Flora & fauna

β€˜In a world of increasing ecological fragility, there has been no more important moment to focus on the health of nature and what it means to us as human beings, and how we relate to it.’ – Lord Edward Manners.

Rainbow Trout

How they got to the Derbyshire River Wye is a story of luck and escape.

Rare or endangered discovered
within the Park:

Oncorhynchus mykiss

The Derbyshire Wye holds the only confirmed population of spring spawning, wild, freshwater Rainbow Trout, Oncorhynchus mykiss.

How they got to the Derbyshire River Wye is a story of luck and escape.

In the 1890s, eyed ova were imported by boat from the Baja Coastal range in California. These eggs were hatched out into Ashford Lake just north of Bakewell, where they were grown on and became adults. After 5 years, a massive flood occurred which broke the lake dam, allowing these rainbow trout to escape into the Derbyshire River Wye. By chance, the river has many of the same characteristics as the original river from which they came in California, allowing them to thrive and become successful spawners.

There were continued attempts to import Rainbow trout ova into England in the early 20th century, but these came from a slightly different Shasta strain of trout and failed. This made the wild freshwater rainbow trout in the Derbyshire River Wye a very special and unique population of fish species within England and a much admired peculiarity enjoyed by ecologists and dry-fly fishermen alike.

One of the distinguishing features of the Derbyshire Wye Rainbow trout is that they spawn in the spring, rather than in the winter, like their American counterparts. Due to the ample food available on the Derbyshire River Wye, during the summer months, they have a very low mortality rate and are very fast growing. They can live for as much as to 6-8 years and can weigh in excess of 2 kg!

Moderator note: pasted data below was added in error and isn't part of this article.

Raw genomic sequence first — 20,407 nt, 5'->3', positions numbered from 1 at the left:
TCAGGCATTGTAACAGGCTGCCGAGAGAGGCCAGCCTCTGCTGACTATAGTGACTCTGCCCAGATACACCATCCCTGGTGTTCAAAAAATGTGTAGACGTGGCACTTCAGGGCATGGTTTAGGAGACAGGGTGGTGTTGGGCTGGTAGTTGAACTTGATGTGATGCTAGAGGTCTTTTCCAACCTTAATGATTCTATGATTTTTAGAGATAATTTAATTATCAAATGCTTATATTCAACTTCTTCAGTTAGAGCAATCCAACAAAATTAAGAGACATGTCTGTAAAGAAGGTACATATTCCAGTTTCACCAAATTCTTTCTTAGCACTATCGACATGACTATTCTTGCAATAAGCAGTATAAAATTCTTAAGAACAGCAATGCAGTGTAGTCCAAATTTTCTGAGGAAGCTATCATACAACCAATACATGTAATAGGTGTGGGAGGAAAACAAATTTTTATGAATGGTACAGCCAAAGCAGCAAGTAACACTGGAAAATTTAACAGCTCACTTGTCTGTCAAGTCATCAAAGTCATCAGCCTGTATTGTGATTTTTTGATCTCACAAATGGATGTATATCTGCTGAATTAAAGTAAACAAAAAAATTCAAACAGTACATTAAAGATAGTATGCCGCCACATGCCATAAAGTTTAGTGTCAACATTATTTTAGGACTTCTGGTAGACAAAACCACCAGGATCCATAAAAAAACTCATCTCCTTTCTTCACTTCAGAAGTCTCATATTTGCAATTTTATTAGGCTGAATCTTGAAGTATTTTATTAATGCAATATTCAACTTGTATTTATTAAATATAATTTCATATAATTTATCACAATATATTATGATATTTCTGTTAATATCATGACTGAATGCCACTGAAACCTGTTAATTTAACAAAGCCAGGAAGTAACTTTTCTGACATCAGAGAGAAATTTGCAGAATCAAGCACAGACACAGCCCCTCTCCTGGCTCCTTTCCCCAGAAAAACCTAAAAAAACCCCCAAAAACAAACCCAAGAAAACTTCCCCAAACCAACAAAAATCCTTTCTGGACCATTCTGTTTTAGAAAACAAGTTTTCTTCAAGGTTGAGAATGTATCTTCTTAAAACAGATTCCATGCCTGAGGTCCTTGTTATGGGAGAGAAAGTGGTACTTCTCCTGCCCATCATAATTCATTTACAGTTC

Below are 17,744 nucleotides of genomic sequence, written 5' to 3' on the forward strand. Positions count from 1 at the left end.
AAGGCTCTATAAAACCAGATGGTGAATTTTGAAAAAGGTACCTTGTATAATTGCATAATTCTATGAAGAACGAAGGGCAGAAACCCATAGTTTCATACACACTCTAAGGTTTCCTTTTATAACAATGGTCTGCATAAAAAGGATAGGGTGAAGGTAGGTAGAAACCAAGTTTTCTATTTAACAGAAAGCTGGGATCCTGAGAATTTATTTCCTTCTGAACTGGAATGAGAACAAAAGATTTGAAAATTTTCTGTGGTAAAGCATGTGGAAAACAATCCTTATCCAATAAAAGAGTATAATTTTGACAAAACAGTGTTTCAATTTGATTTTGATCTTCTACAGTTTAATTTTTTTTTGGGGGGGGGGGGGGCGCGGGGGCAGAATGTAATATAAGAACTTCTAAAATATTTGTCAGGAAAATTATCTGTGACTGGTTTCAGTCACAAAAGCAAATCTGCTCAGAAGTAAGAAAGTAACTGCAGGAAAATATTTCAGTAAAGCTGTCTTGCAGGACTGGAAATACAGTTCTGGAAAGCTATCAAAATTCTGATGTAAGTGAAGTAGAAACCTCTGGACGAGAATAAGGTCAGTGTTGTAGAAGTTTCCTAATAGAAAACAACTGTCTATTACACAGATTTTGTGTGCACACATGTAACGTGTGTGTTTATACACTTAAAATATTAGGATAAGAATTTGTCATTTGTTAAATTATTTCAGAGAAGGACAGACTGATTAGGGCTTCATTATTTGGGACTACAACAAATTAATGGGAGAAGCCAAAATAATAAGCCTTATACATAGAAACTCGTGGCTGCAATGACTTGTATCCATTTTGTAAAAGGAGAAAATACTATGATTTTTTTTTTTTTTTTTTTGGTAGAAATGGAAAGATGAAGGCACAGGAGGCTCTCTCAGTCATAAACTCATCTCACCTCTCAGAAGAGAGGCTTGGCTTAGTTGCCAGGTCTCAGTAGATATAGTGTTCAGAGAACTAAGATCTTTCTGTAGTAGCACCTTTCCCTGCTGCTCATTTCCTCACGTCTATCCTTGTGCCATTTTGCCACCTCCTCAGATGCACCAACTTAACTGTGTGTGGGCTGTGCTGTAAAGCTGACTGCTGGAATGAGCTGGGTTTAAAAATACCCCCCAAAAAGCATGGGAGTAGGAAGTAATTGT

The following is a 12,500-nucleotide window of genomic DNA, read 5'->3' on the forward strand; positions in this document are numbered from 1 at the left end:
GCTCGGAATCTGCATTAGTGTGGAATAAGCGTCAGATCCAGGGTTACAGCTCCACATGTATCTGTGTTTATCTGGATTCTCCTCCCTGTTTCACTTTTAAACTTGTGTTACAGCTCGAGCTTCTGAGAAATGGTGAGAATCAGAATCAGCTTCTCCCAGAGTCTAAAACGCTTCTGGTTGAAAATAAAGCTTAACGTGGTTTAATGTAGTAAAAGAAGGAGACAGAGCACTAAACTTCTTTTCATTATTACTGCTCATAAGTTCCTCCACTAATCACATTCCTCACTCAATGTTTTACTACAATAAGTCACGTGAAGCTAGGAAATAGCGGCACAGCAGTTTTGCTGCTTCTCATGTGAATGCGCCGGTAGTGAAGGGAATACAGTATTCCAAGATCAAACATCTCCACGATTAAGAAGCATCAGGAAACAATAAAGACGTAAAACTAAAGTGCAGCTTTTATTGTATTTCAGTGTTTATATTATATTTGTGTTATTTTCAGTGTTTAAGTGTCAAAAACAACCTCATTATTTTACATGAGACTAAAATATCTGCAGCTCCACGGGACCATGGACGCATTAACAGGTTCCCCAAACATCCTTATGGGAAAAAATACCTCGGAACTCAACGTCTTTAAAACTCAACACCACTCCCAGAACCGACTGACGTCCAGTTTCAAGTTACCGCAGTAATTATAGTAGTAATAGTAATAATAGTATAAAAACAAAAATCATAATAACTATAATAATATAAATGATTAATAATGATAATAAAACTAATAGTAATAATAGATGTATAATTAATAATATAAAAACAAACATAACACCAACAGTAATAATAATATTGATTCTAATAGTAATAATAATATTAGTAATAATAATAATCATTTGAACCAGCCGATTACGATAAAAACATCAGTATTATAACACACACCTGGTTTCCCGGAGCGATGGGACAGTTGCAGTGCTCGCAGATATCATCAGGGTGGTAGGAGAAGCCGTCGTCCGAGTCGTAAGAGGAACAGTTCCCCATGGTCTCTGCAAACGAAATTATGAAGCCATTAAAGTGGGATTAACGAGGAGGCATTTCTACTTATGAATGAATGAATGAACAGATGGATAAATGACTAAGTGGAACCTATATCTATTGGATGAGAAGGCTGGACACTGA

Confined to the Derbyshire Wye, which reaches to only 15 miles in length from its source near Buxton to its confluence with the River Derwent, they are largely confined to its waters, reducing the threat of their colonisation of other rivers and risk to other British native fish.

Called Rainbow trout due to their distinct and beautiful silvery skin, which has purple, pink and bluish streaks down its flanks, they make for a wonderful and rare species to see within the Medieval Park and are carefully monitored and tended to by the Haddon River-keeper.


The Haddon Estate has a firm policy of catch and release on all its rivers. So no fish are killed by fishermen on its beats. Likewise, all Haddon Estate rivers are wild fish and not stock.